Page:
Rapid eye movement sleep (REM) is a unique mammalian sleep phase during which the eyes move quickly in different directions. There’s much more going on when you slumber during this phase than just retina gymnastics, though. The brain is more active than in the non-REM phase which is evidenced by intense dreaming that may occur. REM sleep is also known to consolidate learning and memories. It was never clear until recently, however, how this mechanism that transforms temporary memories into permanent looks like in the brain.
Now, a paper published in Nature Neuroscience may have made REM sleep a lot less mysterious. According to experiments carried out by New York University School of Medicine researchers, some neural structures which help form connections get pruned during REM while others are strengthened. In other words, the brain selects which of these structures are allowed to support stronger connections in a timely manner, ultimately causing long-lasting memories to form.
These neural structures in questions are called dendritic spines. They’re small outgrowths found on a neuron’s dendrite — the branched extension of the neuron where impulses received from other cells at synapses are transmitted to the cell body.
The spines aren’t permanent structures. Instead, these will grow, shorten or entirely disappear in time as the importance of different connections changes. This shift in priorities is critical — otherwise, we would never be able to make sense of all the information we absorb on a daily basis. Previous research found up to 10 percent of all new synapses are formed daily but only a smaller number will be stably maintained over time.
To investigate the functions and underlying mechanisms of REM sleep, the researchers subjected lab mice to motor learning tasks then examined postsynaptic dendritic spines of neurons in the mouse primary motor cortex. Some of the mice were either allowed to enjoy a full night’s rest or deprived of the REM phase.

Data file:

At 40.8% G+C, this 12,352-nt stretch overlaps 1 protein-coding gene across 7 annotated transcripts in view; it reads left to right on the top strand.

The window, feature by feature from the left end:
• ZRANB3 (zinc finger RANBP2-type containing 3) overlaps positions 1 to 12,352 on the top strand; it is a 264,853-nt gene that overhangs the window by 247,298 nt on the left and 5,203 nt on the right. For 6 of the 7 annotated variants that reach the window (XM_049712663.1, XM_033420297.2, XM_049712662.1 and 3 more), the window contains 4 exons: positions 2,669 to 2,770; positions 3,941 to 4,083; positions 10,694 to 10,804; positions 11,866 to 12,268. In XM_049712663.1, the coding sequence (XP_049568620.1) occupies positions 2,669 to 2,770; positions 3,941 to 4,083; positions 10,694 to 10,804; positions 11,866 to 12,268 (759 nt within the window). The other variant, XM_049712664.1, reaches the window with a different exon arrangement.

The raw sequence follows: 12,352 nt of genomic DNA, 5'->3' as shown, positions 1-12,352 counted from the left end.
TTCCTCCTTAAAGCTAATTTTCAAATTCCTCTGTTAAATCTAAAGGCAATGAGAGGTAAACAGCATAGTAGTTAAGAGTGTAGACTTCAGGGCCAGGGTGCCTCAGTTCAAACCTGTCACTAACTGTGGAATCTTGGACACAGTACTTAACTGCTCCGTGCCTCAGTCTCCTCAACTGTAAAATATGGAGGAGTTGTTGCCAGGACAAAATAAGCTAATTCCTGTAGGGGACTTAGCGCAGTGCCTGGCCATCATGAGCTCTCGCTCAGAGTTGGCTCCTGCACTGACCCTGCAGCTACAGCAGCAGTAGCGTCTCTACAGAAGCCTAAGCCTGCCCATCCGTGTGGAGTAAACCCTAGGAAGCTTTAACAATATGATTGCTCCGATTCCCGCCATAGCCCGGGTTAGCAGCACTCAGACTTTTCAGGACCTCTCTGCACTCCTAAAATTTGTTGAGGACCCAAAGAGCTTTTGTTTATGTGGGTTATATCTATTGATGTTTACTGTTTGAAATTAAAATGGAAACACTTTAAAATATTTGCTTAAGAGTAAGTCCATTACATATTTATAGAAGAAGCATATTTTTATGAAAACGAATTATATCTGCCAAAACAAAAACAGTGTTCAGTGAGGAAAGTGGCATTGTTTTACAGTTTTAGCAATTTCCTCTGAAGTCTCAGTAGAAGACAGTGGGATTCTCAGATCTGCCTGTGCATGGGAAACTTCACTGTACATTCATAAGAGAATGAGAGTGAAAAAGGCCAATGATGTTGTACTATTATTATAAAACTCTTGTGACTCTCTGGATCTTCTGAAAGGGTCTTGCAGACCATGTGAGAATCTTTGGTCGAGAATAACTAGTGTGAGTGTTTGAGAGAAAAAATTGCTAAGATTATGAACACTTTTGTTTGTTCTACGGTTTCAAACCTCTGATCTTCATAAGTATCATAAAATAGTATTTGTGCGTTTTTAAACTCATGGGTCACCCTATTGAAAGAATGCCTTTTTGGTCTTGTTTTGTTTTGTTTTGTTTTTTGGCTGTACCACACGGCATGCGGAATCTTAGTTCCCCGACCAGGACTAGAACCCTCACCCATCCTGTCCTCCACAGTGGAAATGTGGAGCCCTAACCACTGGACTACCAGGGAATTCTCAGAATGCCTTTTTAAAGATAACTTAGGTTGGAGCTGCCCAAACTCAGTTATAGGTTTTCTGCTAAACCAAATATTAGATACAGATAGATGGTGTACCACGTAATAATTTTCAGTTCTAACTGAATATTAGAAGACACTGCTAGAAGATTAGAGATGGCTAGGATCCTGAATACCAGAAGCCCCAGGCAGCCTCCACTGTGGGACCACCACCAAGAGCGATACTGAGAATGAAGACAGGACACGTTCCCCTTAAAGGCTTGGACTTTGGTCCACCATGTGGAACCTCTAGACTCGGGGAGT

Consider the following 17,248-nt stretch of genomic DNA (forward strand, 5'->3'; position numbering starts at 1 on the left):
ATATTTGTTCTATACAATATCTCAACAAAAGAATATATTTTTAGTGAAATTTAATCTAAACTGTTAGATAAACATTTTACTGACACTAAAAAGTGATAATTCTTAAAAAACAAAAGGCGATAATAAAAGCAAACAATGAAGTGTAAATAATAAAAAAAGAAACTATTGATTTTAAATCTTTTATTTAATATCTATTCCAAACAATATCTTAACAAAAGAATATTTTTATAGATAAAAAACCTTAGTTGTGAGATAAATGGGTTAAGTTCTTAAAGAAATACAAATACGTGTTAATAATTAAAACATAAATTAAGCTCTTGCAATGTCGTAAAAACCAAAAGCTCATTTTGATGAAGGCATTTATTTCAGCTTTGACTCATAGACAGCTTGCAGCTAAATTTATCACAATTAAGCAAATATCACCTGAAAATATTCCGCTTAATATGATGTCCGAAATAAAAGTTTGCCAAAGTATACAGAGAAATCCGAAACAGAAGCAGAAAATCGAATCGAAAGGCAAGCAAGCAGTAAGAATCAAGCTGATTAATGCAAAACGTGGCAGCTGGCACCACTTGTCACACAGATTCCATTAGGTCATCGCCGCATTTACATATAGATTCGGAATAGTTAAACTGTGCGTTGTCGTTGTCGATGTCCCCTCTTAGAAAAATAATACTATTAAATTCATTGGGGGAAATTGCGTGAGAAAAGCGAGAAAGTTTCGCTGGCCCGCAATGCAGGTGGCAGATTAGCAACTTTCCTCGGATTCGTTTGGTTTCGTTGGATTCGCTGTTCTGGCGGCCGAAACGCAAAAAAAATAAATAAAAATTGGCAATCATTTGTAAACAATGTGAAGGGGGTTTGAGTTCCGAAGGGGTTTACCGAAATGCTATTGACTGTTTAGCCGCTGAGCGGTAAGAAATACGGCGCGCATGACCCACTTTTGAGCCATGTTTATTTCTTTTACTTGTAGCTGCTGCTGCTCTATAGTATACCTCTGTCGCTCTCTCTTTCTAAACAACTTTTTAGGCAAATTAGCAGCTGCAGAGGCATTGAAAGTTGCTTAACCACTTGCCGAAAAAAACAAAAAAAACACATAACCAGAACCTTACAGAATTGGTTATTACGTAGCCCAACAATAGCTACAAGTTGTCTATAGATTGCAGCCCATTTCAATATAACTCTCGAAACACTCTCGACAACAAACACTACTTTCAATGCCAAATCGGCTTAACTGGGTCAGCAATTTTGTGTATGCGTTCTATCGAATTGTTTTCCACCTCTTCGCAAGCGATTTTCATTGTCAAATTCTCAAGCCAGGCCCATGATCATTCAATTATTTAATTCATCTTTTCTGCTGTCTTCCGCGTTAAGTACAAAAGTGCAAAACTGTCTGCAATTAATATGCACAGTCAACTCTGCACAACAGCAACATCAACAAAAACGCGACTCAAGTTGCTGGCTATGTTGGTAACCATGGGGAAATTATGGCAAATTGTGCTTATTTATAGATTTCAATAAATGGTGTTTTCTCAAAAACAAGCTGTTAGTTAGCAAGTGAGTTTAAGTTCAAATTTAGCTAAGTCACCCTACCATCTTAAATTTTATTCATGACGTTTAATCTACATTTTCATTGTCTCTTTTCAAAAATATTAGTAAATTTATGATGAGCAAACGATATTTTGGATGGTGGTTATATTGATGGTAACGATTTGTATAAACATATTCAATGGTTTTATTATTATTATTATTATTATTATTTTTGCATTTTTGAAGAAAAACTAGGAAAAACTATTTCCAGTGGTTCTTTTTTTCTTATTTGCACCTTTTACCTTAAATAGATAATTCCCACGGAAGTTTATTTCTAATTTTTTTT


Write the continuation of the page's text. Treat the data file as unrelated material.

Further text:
Mice that had the chance to go through REM sleep cycles showed significantly higher pruning of new dendritic spines compared to the REM-deprived mice. This difference was observed only in the case of new dendritic spines. Previously existing spines were pruned or strengthened at the same rate, signaling that REM was a decisive factor.
The researchers also analyzed how dendritic pruning changes as the mouse ages. They found that neural pruning happens the most frequently during a mouse’s juvenile stage. Pruning occurred during REM sleep later in life too, at adulthood, but less frequently. Without REM sleep, the size of spines that are retained doesn’t grow.
These findings seem to agree with previous work on humans. REM sleep deprivation during development can have a detrimental effect on cognitive development which is why doctors will often tell teens sleep is very important. In adulthood, REM sleep deprivation can cause behavior changes and mood swings.
Calcium channels seem to play a role in the decision-making that leads to the pruning or strengthening of the dendritic spines. Observations suggest sudden changes in the amount of calcium seen during REM sleep can kick start the selection process. When calcium channels were blocked, no selection occurred.
“More study is needed to investigate whether REM sleep has similar or different roles in regulating synapse development and plasticity of other types of neurons in different cortical layers and brain regions, ” the researchers wrote in their paper.